Atlantis and the origins of civilization

Atlantis, first described by Plato over 2,400 years ago as an advanced nation that once conquered much of Africa and Europe before losing the favor of the gods and sinking into the sea, has fascinated both scientists and believers in the unknown for centuries. In his visions, Cayce saw Atlantis as a highly technological society that was eventually destroyed through its own self-destructive nature. As detailed in "Edgar Cayce, The Sleeping Prophet," Cayce believed that before the cataclysm, many Atlanteans had fled to the areas of the planet that are the present-day locations of Egypt, Mexico, Peru, Central America, New Mexico, and Colorado. In some of Cayce's readings, he stated that the United States was a modern analogue of the lost continent and that many of its citizens were reincarnated Atlanteans.

In 1940, Edgar Cayce predicted that portions of Atlantis would be discovered in "1968 or '69" and that secrets of their incredible technology would be found "in the sunken portions of Atlantis ... under the slime of ages of seawater, near what is known as Bimini, off the coast of Florida." Cayce devotees point to the 1968 discovery of the Bimini Road, a formation of uniform, rectangular limestone tiles found beneath the waters off the Bahamas, as evidence of the psychic's insight.

The death of Edgar Cayce

In 1925, Edgar moved to Virginia Beach, Virginia, at the behest of a voice he heard during one of his trances. The move to Virginia Beach marked Cayce's busiest period, during which he became a professional psychic.

During his last years, Cayce's readings became more centered on spiritual and philosophical topics. The 1943 publication of the biography "There is a River" by Thomas Sugrue and a feature story titled "Miracle Man of Virginia Beach" in the national magazine Coronet brought Cayce widespread attention. According to The Washington Post, celebrities ranging from Irving Berlin to a pre-fame Marilyn Monroe sought readings from the Sleeping Prophet.

Near the end of his life, Cayce dramatically increased the number of readings he gave per day. In August 1944, he collapsed under the strain. The following month, he suffered a stroke. On the evening of January 3, 1945, Cayce died. His final words were, "How much the world needs God today."

A skeptical perspective

Despite his reputation among legions true believers, Edgar Cayce is not without his detractors. The late magician, skeptic, and professional debunker James Randi was particularly critical of Cayce and his followers. To Randi, Cayce was an outright fraud no different than thousands of other supposed fortune tellers and psychics who use methods such as "cold reading" to ensnare the credulous.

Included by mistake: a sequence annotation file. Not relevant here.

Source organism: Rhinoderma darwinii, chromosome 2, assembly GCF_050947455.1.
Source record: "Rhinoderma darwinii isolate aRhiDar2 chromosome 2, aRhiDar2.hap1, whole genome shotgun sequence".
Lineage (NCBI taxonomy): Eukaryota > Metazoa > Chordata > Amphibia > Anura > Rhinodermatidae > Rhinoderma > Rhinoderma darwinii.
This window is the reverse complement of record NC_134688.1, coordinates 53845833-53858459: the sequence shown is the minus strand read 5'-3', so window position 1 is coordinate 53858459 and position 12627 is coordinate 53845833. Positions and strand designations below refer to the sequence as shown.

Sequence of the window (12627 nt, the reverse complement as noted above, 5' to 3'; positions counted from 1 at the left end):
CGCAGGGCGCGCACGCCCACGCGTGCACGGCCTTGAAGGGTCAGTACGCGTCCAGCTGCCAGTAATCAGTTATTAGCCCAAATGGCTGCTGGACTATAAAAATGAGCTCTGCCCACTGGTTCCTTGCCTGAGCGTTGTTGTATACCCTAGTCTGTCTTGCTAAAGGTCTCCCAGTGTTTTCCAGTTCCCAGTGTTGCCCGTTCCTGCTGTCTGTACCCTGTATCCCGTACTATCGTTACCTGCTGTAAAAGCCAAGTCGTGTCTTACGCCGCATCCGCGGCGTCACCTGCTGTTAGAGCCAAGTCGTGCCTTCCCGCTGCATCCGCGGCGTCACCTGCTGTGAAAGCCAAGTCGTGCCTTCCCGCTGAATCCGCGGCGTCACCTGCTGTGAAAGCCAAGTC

In a 1979 "Skeptical Inquirer" article titled "The Slipping Prophet," he points out that many of Cayce's vaunted miracle cures were merely common 19th-century home remedies. (Apparently, Cayce prescribed beef broth for everything from gout to leukemia.) In regard to Cayce's diagnostic gifts Randi wrote, "Cayce was fond of expressions like 'I feel that' and 'perhaps' to avoid positive declarations. It is a common tool in the psychic trade." Overall, Randi explains Cayce's alleged accuracy as merely the product of his followers' tendency to accentuate his successes and explain away his failures.

Cayce's legacy and influence

Nearly 80 years after his death, Edgar Cayce continues to influence and inspire thousands who have chosen to adopt his holistic philosophies regarding body, mind, and spirit as a way of life. As documented by beliefnet, Cayce's ideas are a major influence on the New Age movement, with his readings and teachings introducing such terms as "spiritual growth," "aura," "soul mates," and "holistic health" into the popular lexicon.

The nonprofit Association for Research and Enlightenment (A.R.E), founded by Edgar Cayce in 1931 after the close of the Cayce Hospital, continues to operate from its Virginia Beach headquarters to the present day. With a stated mission of creating "opportunities for profound personal change in body, mind, and spirit through the wisdom found in the Edgar Cayce material," the A.R.E. runs centers promoting body-mind-spirit wellness throughout the United States.

Also located in Virginia is the Edgar Cayce Foundation. Founded in 1948, the Foundation archives materials relating to the Sleeping Prophet, including 14,307 documented readings.